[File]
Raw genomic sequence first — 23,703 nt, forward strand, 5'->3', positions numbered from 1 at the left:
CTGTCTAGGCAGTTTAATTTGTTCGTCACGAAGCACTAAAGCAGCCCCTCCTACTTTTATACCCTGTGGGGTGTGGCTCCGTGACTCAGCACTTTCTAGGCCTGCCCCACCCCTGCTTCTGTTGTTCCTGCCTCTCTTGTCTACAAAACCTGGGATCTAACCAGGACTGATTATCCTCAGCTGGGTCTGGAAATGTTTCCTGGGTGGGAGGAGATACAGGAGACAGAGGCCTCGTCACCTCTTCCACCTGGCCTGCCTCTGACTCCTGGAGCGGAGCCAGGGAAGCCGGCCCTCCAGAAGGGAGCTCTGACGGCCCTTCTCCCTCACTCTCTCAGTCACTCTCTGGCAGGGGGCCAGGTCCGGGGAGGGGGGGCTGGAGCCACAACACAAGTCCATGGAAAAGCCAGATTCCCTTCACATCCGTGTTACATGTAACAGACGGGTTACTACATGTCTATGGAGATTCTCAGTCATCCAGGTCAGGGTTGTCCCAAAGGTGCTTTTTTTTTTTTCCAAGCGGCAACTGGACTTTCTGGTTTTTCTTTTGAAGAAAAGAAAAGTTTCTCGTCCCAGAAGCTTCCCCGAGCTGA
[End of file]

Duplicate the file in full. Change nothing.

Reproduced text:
Raw genomic sequence first — 23,703 nt, forward strand, 5'->3', positions numbered from 1 at the left:
CTGTCTAGGCAGTTTAATTTGTTCGTCACGAAGCACTAAAGCAGCCCCTCCTACTTTTATACCCTGTGGGGTGTGGCTCCGTGACTCAGCACTTTCTAGGCCTGCCCCACCCCTGCTTCTGTTGTTCCTGCCTCTCTTGTCTACAAAACCTGGGATCTAACCAGGACTGATTATCCTCAGCTGGGTCTGGAAATGTTTCCTGGGTGGGAGGAGATACAGGAGACAGAGGCCTCGTCACCTCTTCCACCTGGCCTGCCTCTGACTCCTGGAGCGGAGCCAGGGAAGCCGGCCCTCCAGAAGGGAGCTCTGACGGCCCTTCTCCCTCACTCTCTCAGTCACTCTCTGGCAGGGGGCCAGGTCCGGGGAGGGGGGGCTGGAGCCACAACACAAGTCCATGGAAAAGCCAGATTCCCTTCACATCCGTGTTACATGTAACAGACGGGTTACTACATGTCTATGGAGATTCTCAGTCATCCAGGTCAGGGTTGTCCCAAAGGTGCTTTTTTTTTTTTCCAAGCGGCAACTGGACTTTCTGGTTTTTCTTTTGAAGAAAAGAAAAGTTTCTCGTCCCAGAAGCTTCCCCGAGCTGA